Wilson, Romer (1891–1930)
Wilson, Romer (1891–1930)
English novelist . Name variations: Florence Roma Muir Wilson; (pseudonym) Alphonse Marichaud. Born Florence Roma Muir on December 16, 1891, in Sheffield, England; died of tuberculosis on January 11, 1930, in Lausanne, Switzerland; daughter of Arnold Muir (a solicitor) and Amy Letitia (Dearden) Wilson; educated at West Heath School, Kent, England; studied law at Girton College, Cambridge University, Cambridge, England, 1911–14; married Edward Joseph H. O'Brien (an anthologist), in 1923; children: one son.
Martin Schüler (1918); If All These Young Men (1919); The Death of Society: A Novel of Tomorrow (Hawthornden Prize winner, 1921); The Grand Tour of Alphonse Marichaud (1923); Dragon's Blood (1926); Greenlow (1927); Latterday Symphony (1927); The Social Climbers (play, 1927); All Alone: The Life and Private History of Emily Jane Brontë (1928); The Hill of Cloves: A Tract on True Love, with a Digression upon an Invention of the Devil (1929); Tender Advice (published posthumously, 1935).
Green Magic: A Collection of the World's Best Fairy Tales from All Countries (1928); Silver Magic: A Collection of the World's Best Fairy Tales from All Countries (1929); Red Magic: A Collection of the World's Best Fairy Tales from All Countries (1930).
Romer Wilson was born in England in 1891. Until the age of 16, she and her family lived in a manor house near the moors at Sheffield. The house and its heritage impressed Wilson's active imagination, as did summer holidays at chilly seasides and occasional trips to the Continent. Wilson attended boarding school at West Heath School in Kent, in the Thames Valley, and in the gentle landscape of the English Midlands. She stayed at West Heath (which, later in the century, schooled Lady Diana , princess of Wales) for four years, then studied law at Girton College of Cambridge University in Cambridge. She completed college in three years, describing it as boring and leaving with mediocre marks; however, one of her professors suggested she consider writing as a career. On her graduation in 1914, she looked forward to a social life, but her expectations were frustrated by World War I. Again experiencing boredom, Wilson drafted her first novel Martin Schüler in 1915. She completed the first half of the book in three weeks but tore it up in disgust. A friend salvaged the manuscript, but Wilson did not continue work on it until 1917, when she finished it in another three-week period. It was accepted for publication that same year.
During the war, Wilson did a variety of war work, such as selling potatoes for the Board of Agriculture. She wrote the novel If All These Young Men followed shortly thereafter by the play The Social Climbers. Although both met with success, Wilson complained, according to Twentieth Century Authors, that If All These Young Men was understood by "no Americans and very few Englishmen." Wilson had also played at writing a private magazine produced on a typewriter and using the pen name of Alphonse Marichaud. Her own name had been shortened from Florence Roma Muir Wilson to Romer Wilson with the publication of Martin Schüler. In addition, she wrote The Death of Society, for which she was awarded the Hawthorn-den Prize of 1921.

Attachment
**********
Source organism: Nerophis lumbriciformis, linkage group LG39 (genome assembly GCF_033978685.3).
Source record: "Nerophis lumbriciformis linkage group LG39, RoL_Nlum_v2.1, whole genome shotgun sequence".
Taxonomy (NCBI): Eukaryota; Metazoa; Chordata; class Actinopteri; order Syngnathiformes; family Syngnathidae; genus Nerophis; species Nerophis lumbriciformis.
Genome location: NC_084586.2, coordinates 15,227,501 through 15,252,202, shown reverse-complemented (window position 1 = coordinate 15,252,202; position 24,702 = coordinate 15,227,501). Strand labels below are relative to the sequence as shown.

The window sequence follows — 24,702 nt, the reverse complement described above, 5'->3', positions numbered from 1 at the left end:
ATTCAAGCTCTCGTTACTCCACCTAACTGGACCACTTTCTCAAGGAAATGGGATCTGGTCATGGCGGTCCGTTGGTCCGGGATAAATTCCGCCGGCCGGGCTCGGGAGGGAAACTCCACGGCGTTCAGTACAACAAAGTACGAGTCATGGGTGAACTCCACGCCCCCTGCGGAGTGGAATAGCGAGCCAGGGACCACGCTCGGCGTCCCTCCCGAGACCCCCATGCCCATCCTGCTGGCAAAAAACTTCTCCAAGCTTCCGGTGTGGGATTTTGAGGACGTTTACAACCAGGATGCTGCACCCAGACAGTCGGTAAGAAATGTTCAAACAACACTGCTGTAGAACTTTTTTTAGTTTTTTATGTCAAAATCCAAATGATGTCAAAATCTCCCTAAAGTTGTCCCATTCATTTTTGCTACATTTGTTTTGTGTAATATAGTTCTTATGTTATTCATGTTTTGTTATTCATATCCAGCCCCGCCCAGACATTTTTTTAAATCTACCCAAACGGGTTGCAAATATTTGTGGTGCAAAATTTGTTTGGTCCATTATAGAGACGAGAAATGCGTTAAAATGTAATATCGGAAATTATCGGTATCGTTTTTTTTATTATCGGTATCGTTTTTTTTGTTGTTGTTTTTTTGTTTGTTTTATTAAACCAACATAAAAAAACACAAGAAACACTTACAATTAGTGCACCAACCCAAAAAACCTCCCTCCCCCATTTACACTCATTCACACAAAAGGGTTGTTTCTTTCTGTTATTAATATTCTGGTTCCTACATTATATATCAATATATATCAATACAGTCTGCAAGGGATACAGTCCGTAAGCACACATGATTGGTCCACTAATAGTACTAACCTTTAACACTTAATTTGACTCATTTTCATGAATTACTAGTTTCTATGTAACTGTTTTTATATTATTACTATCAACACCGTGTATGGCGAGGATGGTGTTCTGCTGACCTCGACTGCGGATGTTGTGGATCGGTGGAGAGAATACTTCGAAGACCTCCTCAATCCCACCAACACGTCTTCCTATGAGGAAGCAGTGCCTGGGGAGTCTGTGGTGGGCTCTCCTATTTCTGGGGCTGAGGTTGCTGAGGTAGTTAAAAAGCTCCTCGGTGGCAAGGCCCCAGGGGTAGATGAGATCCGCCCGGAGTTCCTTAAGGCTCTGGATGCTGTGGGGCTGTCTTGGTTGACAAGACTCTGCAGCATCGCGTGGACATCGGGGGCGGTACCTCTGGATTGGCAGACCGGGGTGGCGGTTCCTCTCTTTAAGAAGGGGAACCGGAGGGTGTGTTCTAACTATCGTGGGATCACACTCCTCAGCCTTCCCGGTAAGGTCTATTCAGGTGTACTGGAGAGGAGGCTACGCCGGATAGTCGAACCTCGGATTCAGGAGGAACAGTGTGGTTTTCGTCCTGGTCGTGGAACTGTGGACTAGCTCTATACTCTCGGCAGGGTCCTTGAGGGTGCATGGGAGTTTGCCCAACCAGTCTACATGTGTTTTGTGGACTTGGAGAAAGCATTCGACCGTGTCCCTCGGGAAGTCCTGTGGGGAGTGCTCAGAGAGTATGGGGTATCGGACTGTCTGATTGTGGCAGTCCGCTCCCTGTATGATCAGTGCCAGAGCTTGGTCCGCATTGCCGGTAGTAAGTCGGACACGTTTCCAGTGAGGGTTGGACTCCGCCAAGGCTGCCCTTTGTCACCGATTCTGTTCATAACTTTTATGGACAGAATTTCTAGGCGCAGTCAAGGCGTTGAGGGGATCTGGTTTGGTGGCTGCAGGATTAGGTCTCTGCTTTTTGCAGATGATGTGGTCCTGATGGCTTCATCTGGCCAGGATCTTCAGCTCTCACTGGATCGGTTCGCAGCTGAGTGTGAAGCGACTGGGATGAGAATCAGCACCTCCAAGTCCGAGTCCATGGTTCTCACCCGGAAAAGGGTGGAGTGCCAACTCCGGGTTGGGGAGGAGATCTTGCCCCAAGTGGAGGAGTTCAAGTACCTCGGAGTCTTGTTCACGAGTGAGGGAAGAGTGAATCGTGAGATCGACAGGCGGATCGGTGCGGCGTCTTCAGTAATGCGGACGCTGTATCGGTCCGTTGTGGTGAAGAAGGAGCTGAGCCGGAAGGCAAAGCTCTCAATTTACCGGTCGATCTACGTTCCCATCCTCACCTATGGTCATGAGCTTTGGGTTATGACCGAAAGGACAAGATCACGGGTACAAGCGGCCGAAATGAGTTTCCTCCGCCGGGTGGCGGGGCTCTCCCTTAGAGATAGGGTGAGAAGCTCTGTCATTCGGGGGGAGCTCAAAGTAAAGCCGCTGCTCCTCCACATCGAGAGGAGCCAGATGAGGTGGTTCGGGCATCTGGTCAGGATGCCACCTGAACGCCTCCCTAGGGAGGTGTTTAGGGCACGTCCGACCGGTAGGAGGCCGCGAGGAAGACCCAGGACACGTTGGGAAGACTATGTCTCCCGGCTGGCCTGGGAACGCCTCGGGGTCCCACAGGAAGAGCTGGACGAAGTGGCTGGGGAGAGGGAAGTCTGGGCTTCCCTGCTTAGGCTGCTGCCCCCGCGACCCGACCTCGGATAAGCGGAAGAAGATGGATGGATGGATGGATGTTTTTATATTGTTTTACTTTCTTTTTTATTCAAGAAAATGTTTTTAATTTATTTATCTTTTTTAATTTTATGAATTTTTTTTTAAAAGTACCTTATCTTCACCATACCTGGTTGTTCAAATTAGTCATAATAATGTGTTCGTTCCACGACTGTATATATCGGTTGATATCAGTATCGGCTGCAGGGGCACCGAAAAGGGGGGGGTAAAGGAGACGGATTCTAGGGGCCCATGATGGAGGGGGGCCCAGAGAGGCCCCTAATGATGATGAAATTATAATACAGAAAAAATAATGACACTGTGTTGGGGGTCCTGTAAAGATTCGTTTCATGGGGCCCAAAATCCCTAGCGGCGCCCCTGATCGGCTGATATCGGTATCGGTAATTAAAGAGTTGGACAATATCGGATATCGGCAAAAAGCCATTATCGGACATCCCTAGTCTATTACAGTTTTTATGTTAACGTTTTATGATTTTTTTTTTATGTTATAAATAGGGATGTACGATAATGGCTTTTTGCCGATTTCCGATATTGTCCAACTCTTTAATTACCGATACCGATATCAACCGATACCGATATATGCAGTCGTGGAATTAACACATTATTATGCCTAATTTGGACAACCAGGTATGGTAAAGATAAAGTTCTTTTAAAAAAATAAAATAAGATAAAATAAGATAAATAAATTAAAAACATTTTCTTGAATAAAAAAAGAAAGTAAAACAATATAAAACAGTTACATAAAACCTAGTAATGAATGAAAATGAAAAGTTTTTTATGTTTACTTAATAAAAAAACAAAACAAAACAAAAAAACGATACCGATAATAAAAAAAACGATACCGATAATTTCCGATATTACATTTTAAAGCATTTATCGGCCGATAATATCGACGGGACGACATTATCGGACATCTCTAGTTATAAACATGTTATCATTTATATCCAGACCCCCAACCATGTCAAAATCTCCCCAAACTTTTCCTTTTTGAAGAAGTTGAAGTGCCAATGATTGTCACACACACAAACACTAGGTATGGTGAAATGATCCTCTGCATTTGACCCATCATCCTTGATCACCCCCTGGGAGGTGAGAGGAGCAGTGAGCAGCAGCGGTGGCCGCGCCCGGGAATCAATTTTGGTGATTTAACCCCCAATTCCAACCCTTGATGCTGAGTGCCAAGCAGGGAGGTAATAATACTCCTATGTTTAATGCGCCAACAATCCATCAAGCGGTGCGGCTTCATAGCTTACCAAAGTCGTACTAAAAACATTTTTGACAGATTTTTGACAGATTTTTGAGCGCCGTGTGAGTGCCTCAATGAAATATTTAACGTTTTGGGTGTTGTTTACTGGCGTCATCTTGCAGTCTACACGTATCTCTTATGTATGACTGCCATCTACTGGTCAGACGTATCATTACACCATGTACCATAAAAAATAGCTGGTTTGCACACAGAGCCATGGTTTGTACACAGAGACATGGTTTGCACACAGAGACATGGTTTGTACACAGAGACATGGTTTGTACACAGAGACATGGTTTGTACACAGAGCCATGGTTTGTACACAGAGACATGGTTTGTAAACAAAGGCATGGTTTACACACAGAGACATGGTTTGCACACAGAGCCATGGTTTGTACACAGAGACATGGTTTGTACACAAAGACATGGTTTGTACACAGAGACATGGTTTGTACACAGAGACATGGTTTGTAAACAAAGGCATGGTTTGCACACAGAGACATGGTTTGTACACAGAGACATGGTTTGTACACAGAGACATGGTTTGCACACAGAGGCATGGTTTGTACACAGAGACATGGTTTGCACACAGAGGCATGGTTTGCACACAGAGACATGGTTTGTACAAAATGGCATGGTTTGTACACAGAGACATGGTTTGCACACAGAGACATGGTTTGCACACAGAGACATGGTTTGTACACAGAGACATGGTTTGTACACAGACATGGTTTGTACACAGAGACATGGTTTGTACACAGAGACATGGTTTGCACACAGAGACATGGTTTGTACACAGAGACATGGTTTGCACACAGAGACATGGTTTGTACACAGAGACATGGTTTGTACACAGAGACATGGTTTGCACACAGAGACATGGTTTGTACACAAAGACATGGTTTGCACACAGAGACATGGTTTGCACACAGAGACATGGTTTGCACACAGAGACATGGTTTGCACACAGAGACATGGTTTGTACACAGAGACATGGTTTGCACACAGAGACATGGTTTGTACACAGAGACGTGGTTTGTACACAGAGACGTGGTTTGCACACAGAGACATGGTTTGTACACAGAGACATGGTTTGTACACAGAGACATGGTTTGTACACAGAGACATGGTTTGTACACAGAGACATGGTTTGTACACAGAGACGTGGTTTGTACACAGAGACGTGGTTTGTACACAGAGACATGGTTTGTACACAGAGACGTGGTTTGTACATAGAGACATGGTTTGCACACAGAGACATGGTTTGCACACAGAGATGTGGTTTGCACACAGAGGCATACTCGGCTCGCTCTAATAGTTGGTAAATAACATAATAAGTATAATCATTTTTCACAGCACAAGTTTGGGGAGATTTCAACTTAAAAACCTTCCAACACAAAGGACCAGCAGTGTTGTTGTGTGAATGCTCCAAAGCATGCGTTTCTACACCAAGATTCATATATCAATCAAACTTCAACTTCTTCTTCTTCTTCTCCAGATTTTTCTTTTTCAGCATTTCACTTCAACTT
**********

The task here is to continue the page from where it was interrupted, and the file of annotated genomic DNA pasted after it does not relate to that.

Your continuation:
Wilson then traveled to Paris for three weeks and wrote The Grand Tour of Alphonse Marichaud. She again visited the Continent with the manuscript proof in hand; in Portofino, Italy, she met Edward J. O'Brien, an anthologist from the United States. They were married in 1923, and returned to Portofino after their honeymoon. Although they both loved Portofino, a shortage of houses for rent led them to live in Rapallo, Italy. By 1928, Wilson had moved to Locarno, Switzerland. In the meantime, she had been commissioned to write a biography of Emily Brontë , which forced her to call up memories of the wild English landscape and the country lifestyle that had vanished with World War I. Romer Wilson died of tuberculosis in Lausanne, Switzerland, at age 39. She had one son and was in the process of writing two novels at the time of her death. One of the novels, near completion, was published posthumously as Tender Advice.
Wilson had told Twentieth Century Authors, "I cannot, and never shall be able to write what I think people want. I cannot write for the public." A painstaking author, she apparently rewrote each of her books twice. In an assessment of her work, Maria Aline Seabra Ferreira writes: "Romer Wilson's novels, which possess a pronounced philosophical bent, address some of the most pressing concerns of the time in which she lived." Comparing her work to that produced during the same period by such writers as Virginia Woolf, Rebecca West, Mary Agnes Hamilton , D.H. Lawrence, Richard Aldington, and Ford Madox Ford, Ferreira concludes that Wilson's works "mourn the passing of a civilization destroyed by World War I" and "dramatize the desirability of recovering the values embodied by the countryside."
Ferreira, Maria Aline Seabra. "Romer Wilson," in Dictionary of Literary Biography, Vol. 191: British Novelists Between the Wars. Detroit, MI: The Gale Group, 1998, pp. 344–348.
Kunitz, Stanley J., and Howard Haycraft, eds. Twentieth Century Authors. NY: H.W. Wilson, 1942.
Gillian S. Holmes , freelance writer, Hayward, California